By Michael Lebowitz
Communications of the ACM,
Vol. 31 No. 12, Pages 1483-1502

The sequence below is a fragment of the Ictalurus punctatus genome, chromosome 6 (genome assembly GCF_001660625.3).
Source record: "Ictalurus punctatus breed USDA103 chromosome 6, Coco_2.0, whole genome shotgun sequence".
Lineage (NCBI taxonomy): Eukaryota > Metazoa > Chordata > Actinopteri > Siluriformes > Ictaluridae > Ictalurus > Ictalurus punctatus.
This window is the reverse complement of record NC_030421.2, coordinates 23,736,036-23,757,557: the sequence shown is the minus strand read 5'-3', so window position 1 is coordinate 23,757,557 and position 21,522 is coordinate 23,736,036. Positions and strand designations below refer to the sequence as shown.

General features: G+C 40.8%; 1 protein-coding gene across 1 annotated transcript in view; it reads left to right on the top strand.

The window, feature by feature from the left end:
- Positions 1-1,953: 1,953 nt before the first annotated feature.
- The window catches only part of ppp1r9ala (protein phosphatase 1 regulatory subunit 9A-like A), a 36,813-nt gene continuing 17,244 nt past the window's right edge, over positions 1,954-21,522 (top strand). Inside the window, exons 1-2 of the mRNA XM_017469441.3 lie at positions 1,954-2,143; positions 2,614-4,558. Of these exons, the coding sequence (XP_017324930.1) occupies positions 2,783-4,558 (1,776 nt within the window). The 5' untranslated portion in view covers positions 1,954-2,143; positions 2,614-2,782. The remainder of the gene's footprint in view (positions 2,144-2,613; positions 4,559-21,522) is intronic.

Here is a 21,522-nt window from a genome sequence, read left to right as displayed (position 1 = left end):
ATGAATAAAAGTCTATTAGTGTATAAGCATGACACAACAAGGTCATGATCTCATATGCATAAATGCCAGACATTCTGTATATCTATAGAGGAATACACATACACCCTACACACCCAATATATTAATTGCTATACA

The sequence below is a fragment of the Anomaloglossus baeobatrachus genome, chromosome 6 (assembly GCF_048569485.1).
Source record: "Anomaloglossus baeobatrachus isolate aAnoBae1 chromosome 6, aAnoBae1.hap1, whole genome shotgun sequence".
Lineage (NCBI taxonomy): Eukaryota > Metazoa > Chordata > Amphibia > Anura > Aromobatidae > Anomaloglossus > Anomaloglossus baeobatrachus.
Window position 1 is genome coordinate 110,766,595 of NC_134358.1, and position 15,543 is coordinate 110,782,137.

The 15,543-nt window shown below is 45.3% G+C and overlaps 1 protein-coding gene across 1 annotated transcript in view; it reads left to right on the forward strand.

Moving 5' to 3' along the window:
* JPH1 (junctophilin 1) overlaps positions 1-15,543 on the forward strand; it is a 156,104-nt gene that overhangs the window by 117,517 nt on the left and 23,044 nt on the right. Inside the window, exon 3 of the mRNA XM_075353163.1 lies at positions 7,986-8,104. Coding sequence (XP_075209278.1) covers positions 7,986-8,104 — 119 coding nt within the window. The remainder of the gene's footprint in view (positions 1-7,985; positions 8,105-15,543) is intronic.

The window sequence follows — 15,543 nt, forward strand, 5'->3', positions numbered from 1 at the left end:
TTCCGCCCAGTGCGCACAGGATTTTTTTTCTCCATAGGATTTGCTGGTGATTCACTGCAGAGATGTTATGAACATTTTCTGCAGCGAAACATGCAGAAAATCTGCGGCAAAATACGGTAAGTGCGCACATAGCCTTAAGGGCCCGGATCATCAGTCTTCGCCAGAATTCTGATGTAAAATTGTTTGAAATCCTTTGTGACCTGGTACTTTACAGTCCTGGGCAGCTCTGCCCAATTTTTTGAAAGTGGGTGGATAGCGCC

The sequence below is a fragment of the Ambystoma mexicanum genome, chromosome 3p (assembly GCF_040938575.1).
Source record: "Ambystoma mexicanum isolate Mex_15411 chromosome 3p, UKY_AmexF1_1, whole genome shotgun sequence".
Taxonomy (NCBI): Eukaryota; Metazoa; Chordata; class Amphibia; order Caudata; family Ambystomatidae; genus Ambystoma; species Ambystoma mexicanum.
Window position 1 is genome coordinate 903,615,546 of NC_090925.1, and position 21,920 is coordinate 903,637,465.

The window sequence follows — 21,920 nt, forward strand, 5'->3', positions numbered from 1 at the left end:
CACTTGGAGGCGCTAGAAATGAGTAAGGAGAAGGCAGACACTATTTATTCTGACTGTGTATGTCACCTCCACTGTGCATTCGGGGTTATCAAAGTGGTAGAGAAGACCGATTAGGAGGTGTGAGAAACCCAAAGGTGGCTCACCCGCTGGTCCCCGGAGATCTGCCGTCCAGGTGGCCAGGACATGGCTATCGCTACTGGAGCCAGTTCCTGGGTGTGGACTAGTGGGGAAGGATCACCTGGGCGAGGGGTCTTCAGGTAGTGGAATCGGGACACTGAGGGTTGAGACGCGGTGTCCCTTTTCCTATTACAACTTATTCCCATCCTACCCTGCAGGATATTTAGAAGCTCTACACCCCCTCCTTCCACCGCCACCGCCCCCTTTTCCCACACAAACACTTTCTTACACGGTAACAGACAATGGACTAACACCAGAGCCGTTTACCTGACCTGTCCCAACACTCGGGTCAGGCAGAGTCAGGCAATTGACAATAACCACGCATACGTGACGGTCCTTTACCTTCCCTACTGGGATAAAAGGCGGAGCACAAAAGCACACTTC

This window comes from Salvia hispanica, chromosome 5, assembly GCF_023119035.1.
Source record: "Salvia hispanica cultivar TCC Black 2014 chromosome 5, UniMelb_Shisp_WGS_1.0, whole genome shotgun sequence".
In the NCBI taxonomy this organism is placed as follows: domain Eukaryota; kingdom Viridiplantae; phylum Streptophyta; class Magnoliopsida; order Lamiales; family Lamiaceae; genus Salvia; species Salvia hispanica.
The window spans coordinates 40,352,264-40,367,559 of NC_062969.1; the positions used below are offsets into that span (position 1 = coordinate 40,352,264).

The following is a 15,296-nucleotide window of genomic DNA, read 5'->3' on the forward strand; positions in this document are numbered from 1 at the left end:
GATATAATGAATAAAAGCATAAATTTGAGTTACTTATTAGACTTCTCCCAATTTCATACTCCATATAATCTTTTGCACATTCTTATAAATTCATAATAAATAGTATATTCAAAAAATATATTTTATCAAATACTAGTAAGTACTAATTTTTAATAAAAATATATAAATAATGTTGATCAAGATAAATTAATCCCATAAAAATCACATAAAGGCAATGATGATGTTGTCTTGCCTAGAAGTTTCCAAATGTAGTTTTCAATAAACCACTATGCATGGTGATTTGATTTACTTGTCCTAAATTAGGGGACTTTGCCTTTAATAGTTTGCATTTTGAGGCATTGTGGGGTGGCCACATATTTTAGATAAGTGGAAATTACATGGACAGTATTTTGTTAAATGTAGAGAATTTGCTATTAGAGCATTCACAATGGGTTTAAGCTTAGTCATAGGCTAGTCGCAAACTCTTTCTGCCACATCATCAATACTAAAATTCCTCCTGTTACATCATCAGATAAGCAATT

The performance of a natural language processing system should improve as it reads more and more texts. This is true both for systems intended as cognitive models and for practical text processing systems. Permanent long-term memory should be useful during all stages of text understanding. For example, if, while reading a patent abstract about a new disk drive, a system can retrieve information about similar objects from memory, processing should be simplified. However, most natural language programs do not exhibit such learning behavior. We describe in this article how RESEARCHER, a program that reads, remembers and generalizes from patent abstracts, makes use of its automatically generated memory to assist in low-level text processing, primarily involving disambiguation that could be accomplished no other way. We describe both RESEARCHER's basic understanding methods and the integration of memory access. Included is an extended example of RESEARCHER processing a patent abstract by using information about several other abstracts already in memory.
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